Setting Aside Default Judgments (Qld)
Where a party to civil litigation files a statement of claim, and no defence is filed, a court may make a default judgment against the defendant. Default judgments can also be made where a defendant fails to pay any amount claimed within a given timeframe. This article deals with the process for setting aside default judgments in Queensland.
Default judgments will state what the defendant must pay to the plaintiff. If a defendant does not make the payment or apply for the judgment to be set aside, the default judgment can be enforced. This can be done through the following avenues:
- If the default judgment is for an amount of $5,000 or more, the defendant may be declared bankrupt;
- If it is for $2,000 or more, a statutory demand may be made against a defendant company; or
- Assets of the defendant may be seized or sold (there is no minimum amount of the default judgment for this to take place).
In addition to the above consequences, default judgments may be damaging to a defendant company or individual as they may adversely affect their credit rating.
How can a default judgment be set aside?
Due to the significant consequences that can flow from a default judgment, if you as an individual or a company you own or manage has one made against you, you will most probably want to apply to have it set aside.
In Queensland, courts have the discretion to set aside default judgements. There are two grounds upon which a default judgement can be set aside. These are:
- By demonstrating that the default judgment was obtained irregularly;
- The procedure has been properly followed, but there is another reason why the default judgment should be set aside.
The civil litigation procedures in Queensland are set out in the Uniform Civil Procedure Rules 1999 (the UCPR). If a defendant can show these rules were not followed, then a default judgment can be set aside. Some examples of where a default judgment may be set aside in these circumstances include:
- The defendant may not have been properly served with a statement of claim;
- The default judgment was obtained too soon; or
- The default judgment was too much (in this situation the amount of the judgment may be corrected rather than the judgment being set aside).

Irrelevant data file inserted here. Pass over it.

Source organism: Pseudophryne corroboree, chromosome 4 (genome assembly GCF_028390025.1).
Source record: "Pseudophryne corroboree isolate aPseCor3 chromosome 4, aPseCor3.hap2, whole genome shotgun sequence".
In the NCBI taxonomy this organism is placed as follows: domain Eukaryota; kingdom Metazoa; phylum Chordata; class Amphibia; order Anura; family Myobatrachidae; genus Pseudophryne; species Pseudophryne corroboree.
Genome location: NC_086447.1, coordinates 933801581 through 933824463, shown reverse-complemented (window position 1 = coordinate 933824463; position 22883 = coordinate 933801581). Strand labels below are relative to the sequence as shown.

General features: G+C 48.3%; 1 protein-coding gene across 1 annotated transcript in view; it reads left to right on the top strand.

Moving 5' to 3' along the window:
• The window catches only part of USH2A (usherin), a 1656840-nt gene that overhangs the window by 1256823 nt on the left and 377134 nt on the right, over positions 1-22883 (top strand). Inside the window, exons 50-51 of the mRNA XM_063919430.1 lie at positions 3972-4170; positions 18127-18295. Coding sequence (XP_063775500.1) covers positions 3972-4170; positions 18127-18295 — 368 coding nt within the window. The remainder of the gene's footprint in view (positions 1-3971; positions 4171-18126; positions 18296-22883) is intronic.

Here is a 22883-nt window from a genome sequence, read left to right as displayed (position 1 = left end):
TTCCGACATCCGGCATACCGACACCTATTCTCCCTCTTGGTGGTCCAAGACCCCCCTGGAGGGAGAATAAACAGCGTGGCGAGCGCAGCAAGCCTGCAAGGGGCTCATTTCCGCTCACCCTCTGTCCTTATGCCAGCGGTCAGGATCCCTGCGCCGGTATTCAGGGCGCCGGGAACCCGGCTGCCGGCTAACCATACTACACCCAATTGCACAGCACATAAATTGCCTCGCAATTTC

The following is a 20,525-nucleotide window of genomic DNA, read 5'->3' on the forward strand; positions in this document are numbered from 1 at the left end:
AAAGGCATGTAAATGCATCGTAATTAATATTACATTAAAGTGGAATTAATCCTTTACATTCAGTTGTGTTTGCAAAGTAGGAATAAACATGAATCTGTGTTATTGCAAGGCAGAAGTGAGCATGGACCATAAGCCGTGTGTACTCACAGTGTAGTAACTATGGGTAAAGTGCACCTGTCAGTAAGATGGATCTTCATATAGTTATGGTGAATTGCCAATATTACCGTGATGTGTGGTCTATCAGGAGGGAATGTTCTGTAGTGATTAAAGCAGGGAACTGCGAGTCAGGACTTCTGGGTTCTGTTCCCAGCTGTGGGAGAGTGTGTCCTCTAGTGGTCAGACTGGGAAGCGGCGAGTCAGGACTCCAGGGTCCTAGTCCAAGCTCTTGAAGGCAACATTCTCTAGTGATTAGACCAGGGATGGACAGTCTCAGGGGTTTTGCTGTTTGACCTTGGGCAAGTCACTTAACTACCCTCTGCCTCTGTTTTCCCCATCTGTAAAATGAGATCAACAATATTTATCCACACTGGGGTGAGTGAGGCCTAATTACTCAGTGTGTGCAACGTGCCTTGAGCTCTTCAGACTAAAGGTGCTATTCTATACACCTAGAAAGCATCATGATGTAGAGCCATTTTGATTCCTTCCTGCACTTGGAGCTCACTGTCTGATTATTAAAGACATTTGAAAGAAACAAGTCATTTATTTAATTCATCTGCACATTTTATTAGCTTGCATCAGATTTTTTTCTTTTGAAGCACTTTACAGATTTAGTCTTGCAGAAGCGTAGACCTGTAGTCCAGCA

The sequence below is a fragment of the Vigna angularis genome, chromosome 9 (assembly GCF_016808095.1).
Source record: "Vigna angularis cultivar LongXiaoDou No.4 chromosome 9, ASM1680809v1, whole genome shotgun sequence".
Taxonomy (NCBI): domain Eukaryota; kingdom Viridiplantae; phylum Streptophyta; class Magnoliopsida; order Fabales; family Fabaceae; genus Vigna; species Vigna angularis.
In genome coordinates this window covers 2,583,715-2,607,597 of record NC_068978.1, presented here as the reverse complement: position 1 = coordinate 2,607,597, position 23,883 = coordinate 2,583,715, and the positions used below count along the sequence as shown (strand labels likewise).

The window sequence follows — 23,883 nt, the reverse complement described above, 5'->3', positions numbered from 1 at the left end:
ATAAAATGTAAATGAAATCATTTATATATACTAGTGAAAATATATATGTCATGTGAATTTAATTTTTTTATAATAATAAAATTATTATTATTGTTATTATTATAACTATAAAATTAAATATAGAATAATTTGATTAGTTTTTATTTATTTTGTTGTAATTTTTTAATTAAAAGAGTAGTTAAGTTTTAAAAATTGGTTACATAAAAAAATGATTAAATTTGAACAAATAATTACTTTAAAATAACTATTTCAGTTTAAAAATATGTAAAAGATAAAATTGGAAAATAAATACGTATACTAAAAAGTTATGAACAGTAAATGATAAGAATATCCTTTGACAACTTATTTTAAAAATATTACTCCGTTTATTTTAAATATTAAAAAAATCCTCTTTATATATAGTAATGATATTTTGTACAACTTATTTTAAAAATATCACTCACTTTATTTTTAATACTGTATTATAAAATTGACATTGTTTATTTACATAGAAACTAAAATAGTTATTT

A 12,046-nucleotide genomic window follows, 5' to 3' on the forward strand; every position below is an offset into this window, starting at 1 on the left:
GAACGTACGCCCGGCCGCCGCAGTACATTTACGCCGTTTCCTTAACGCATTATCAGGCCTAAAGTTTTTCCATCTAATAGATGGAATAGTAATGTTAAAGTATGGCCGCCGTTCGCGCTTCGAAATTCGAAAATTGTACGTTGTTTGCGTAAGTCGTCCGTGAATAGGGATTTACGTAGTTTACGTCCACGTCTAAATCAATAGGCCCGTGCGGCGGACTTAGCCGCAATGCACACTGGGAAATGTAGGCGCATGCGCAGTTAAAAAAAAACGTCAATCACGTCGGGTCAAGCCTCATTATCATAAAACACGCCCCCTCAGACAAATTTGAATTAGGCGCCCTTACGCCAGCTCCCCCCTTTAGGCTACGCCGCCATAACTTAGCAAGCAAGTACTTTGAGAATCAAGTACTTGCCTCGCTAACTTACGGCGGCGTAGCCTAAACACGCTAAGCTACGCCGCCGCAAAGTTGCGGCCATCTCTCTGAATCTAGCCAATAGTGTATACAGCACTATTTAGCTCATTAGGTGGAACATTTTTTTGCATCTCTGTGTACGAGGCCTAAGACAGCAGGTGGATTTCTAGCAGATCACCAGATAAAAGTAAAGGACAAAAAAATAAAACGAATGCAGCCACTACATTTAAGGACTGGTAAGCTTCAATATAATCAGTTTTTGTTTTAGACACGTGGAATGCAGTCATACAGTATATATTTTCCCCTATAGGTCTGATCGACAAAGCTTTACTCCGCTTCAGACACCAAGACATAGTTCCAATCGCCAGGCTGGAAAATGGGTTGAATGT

Improper service of a legal document on the defendant or an incorrect date of service are the two most common reasons for a default judgment being set aside due to an irregularity.
Where the default judgment was not obtained irregularly, the party applying to set it asidewill need to demonstrate the following:
- Provide an explanation that is satisfactory for failing to respond in time to the plaintiff;
- Satisfy the court that there has not been an unreasonable delay in making the application to set aside the default judgement; and
- Establish that it has a prima facie defence to the case (this means that the defence has merit).
The court’s discretion to set aside default judgements in these circumstances is unconditional. However, it is useful to consider cases where these applications were successful in the past. Among other explanations, courts have accepted the following explanations for defendants failing to “appear” (failing to respond appropriately to legal documents filed by plaintiffs):
- Absence due to work commitments;
- Incorrectly calculating the date for when documents were due for filing; and
- Filing a Conditional Notice to Defend and then allowing this to lapse without fully understanding the procedural rules of the Courts.
Some reasons that the courts have not accepted include the following:
- A failure to respond to the plaintiff for more than seven months and a lack of a prima facie case; and
- A failure to respond to the plaintiff for over six weeks and after being granted an extension failing to meet that extension due to being unable to pay legal fees.
Legal costs orders
Usually, the party which is successful in a legal proceeding is the one which has legal costs awarded in its favour. However, this does not always apply for applications to have default judgments set aside. This is because what the applicant is applying for in these circumstances is considered an “indulgence” from the court. The court has the discretion to award legal costs as it sees fit. However, what usually occurs is that a costs order will be awarded in favour of the applicant defendant where the reason for the default judgement was due to an irregularity. However, if the reason was not due to an irregularity, the applicant defendant, despite being successful, will be required to pay costs. If the applicant defendant is unsuccessful in setting aside the default judgment, it will most likely be required to pay the respondent plaintiff’s legal costs.
If you require legal advice or representation in any legal matter please contact Armstrong Legal.
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